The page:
To corroborate his catchphrase, “Make America great again,” President Trump may be willing to intimidate the whole world, and the attack on Syria is proof.
In 2003 President Bush, Jr., insisted beyond a shadow of a doubt that Saddam Hussein possessed weapons of mass destruction. Consequently, Hussein deserved a show down like no other, a show down that ultimately had Hussein hanged, prosperous Iraq destroyed, and law-abiding Iraqis obliterated as divisive and unruly sects emerged. And let’s not forget DAESH finding in Iraq an easy gaping void.
It was proven afterwards that Saddam Hussein never possessed weapons of mass destruction, but after September 11, some country had to be at the receiving end of the bashing stick, and Iraq was misfortunate enough to be the picked-on country to earn the wrath of the US.
Conveniently, Saddam had invaded Kuwait, irked George Bush Senior, threatened Israel, and wasn’t abiding by US rules; besides, Iraq had oil. Iraq fit the bill, so it became the befitting target. End result: one Arab country down.
Fast forward to today. Six years ago Syria faced a civil war. Soon afterwards it became a festering ground for self-serving allegiances, each after its own conquest: Iran, Turkey, the US, Russia, Sunnis, Alawites, Shias, opposition forces, DAESH and other Islamists, and Asaad followers; amidst all this the victims were without doubt the Syrians.
However, lately the world seemed willing to end the Syrian crisis. DAESH was losing ground. The current US administration backed off from insisting that President Assad had to go. Nikki Haley, the US Ambassador to the UN, also said that despite Russia’s support for Assad, the US and Russia can cooperate to end the war in Syria.
There was light at the end of the Syrian tunnel.
More significant, Assad was in a better position than he had been in the last six years. And yet, out of the blue a chemical weapons attack struck Khan Sheikhoun, a rebel-held town killing 89 and bringing all the promising efforts to a halt. The US confirmed that chemical weapons were launched from Assad’s Shayrat Airfield. In retaliation, some 59 US air missiles hit the Shayrat Airfield killing 13 people as it destroyed the airfield.
President Trump swift decision to attack the airfield had far reaching ramifications that resonated around the world with heaps of reaps for the US president.
At face value, President Trump’s decision exhibited a humane, empathetic president moved by the sight of dead children. “I will tell you, that attack on children yesterday had a big impact on me, a big impact,” Trump said, but there is more to the attack than compassion towards Syrian children.
It told friends and foes that US has taken upon itself the role of the almighty watchdog affirming that a “new sherif’ is in the Oval Office. In particular, the attack was meant as a wake up call to North Korea, Russia, Iran, and the world at large. It said, “World, you had better watch out; the new president means business.”
No doubt the decision to act so speedily in the face of what seemed a hideous act improved Trump’s image amongst Americans, too. Obama had once drawn a red line as far as Assad is concerned but went back on his word, and here is Trump setting the red line in stone.
That the attack served President Trump and US is a given; that it helped Syrians is fictitious. Syrian opposition cheered and terrorists celebrated. Weakening the Syrian army will allow DAESH to dominate the area near the airfield, but more important it further pitted Syrians against one other. Like Iraq, Syria was the perfect target.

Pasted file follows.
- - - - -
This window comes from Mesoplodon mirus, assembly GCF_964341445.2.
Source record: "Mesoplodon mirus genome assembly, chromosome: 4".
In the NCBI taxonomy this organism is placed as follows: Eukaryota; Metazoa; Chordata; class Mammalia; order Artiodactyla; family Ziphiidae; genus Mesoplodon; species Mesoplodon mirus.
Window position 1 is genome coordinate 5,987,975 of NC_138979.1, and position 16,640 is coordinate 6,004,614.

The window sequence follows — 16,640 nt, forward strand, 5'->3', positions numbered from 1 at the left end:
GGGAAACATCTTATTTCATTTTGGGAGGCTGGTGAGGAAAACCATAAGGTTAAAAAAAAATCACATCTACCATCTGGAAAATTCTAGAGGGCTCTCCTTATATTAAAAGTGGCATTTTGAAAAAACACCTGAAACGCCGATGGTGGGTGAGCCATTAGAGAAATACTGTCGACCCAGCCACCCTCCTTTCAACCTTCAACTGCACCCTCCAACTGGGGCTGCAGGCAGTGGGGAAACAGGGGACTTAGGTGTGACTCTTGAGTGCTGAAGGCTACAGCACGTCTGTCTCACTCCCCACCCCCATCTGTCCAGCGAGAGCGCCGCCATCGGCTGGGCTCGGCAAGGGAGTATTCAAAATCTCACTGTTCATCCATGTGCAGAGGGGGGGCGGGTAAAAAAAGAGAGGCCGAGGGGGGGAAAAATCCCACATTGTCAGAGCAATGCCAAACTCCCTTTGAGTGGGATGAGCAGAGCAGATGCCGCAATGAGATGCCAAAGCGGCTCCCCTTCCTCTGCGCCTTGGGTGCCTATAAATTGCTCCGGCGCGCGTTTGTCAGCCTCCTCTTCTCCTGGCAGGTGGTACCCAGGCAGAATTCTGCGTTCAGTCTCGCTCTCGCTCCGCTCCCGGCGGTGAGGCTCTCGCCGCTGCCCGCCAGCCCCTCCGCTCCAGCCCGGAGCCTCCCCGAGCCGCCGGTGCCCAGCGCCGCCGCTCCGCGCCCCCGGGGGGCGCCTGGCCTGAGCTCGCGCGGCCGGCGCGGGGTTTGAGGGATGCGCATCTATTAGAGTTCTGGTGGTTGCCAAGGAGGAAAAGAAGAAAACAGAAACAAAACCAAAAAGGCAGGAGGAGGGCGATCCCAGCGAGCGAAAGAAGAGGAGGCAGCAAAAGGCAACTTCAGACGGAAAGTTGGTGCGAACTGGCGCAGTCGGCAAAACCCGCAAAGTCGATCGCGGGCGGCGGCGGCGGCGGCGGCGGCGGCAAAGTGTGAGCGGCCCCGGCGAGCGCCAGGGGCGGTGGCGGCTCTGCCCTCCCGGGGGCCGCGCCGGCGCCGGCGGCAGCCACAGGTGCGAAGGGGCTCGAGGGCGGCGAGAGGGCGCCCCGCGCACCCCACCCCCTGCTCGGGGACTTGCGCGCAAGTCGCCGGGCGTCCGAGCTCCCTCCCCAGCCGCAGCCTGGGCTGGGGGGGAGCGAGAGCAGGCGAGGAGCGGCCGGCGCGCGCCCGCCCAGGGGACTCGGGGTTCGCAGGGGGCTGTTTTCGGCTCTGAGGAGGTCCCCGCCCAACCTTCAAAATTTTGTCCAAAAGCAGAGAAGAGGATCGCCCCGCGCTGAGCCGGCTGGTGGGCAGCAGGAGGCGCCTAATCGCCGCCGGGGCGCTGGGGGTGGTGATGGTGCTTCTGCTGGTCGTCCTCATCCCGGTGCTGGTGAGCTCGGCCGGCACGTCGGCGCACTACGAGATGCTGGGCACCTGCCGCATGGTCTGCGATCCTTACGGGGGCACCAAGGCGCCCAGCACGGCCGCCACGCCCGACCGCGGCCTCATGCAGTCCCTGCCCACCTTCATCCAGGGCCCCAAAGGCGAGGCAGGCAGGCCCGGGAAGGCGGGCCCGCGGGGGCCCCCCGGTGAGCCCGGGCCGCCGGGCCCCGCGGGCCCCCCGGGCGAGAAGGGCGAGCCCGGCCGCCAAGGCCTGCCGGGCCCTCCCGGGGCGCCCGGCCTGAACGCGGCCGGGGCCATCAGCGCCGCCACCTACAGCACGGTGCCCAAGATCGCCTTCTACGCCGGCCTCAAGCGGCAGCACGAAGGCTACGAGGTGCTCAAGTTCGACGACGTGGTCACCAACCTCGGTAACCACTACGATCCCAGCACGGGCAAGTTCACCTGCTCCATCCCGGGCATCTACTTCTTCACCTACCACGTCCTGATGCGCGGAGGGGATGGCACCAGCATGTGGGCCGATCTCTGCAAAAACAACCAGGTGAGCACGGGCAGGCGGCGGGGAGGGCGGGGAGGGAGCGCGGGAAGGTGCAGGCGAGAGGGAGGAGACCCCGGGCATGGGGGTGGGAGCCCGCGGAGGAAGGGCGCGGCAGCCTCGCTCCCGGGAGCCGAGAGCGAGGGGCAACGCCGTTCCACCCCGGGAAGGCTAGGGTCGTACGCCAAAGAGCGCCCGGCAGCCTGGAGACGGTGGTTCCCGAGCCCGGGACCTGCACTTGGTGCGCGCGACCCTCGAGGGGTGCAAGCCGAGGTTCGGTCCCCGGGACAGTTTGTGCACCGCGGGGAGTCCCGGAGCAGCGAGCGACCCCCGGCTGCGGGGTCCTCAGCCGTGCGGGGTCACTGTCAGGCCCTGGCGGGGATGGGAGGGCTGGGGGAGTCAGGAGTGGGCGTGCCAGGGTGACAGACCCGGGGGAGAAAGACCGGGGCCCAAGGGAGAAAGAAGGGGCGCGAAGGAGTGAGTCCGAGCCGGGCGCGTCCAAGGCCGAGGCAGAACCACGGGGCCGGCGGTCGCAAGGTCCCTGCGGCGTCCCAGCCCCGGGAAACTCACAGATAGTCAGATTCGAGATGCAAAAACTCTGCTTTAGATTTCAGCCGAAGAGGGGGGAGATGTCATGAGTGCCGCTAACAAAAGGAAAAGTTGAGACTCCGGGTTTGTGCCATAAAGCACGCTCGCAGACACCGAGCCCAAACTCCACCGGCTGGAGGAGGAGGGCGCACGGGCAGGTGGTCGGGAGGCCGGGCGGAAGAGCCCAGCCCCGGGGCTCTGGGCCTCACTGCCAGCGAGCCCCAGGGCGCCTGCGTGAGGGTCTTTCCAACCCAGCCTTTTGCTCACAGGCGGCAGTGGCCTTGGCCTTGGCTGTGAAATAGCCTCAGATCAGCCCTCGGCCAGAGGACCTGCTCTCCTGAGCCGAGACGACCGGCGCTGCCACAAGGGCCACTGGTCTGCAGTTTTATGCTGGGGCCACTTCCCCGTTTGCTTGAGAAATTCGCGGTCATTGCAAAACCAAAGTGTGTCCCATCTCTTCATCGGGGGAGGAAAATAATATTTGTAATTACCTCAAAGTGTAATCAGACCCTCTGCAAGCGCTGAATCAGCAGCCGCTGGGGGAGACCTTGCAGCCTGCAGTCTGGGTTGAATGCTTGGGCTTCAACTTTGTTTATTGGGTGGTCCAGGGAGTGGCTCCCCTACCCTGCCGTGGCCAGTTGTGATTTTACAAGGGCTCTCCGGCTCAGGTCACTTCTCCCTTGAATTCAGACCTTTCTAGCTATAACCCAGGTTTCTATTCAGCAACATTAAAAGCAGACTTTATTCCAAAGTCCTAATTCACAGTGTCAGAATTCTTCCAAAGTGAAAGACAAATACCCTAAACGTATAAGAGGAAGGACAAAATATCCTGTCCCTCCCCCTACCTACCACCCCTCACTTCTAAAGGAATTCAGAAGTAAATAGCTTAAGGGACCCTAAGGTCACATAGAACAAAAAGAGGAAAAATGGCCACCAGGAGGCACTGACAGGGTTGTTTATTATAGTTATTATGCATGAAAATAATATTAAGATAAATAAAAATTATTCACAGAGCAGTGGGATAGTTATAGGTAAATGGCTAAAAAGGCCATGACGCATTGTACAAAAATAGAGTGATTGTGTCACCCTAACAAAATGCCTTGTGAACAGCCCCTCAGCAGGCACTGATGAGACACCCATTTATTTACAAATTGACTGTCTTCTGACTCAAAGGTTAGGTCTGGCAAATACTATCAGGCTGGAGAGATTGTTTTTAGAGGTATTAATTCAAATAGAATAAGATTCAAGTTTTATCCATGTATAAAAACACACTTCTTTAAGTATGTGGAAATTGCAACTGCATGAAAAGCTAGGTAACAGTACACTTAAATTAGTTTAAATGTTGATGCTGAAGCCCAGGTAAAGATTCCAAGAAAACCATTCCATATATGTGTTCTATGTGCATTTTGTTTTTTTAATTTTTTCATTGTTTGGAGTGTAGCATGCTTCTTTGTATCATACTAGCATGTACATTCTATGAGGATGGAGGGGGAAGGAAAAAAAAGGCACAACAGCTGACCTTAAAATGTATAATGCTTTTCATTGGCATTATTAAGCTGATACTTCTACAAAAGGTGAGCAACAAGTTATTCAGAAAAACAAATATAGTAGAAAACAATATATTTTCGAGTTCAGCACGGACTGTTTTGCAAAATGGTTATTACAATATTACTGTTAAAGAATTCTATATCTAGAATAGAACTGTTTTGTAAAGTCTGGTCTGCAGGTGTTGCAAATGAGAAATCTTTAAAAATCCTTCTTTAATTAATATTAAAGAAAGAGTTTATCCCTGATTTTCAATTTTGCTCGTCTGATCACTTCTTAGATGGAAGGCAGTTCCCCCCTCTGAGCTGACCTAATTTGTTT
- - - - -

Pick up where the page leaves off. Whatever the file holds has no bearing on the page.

Like Saddam Hussein, Assad had irked the US, and the Russians were proving themselves in Syria and had to be told off. And did the fact that the Syrian crisis was on the verge of ending irk some even further? End result: a second Arab country remains down.
More of a symbolic but powerful move, the attack cost the US nothing but the missiles. The aim was not to aggravate the Russians to the point of retaliating, merely to tell them who is mightier. In fact, the Russians, who utilized the same airfield were forewarned an hour before the attack. Hence, the act angered the Russians, strained US-Russian relations further, but it didn’t kill any Russians—end of story.
From another perspective altogether, Assad and the Russians denied that the Syrian army used chemical weapons. Russia asked the US to provide evidence for its claims and said that an air strike hit a storage facility where rebels were storing chemical weapons. Similar to what happened in Iraq, time will tell where the truth lies.
In an alarming but apt revelation, the BBC says in a story following the attack, “The question thus arises: who once again slipped something in to yet another US president as 'evidence' of the existence of 'chemical weapons' in a country Washington objects to, and what exactly was it?”
The attack and the superiority ambience that followed will set the tone and approach for all American officials, a tone that is intimidating with words if not actions. Nikki Haley, the US Ambassador to the UN, even before the attack, said that she wears heels to kick those against Israel or those who talk down the US.
After the attack, and while the US held the rotating leadership of the UN Security Council this month, Haley blasted not only Assad but the Iranian and the Russian governments for supporting Assad. “Assad did this [launched a chemical weapon attack] because he thought he could get away with it. He thought he could get away with it because he knew Russia would have his back. That changed last night.”
Let’ hope this attitude abates. The world is not ready for another round of intimidation.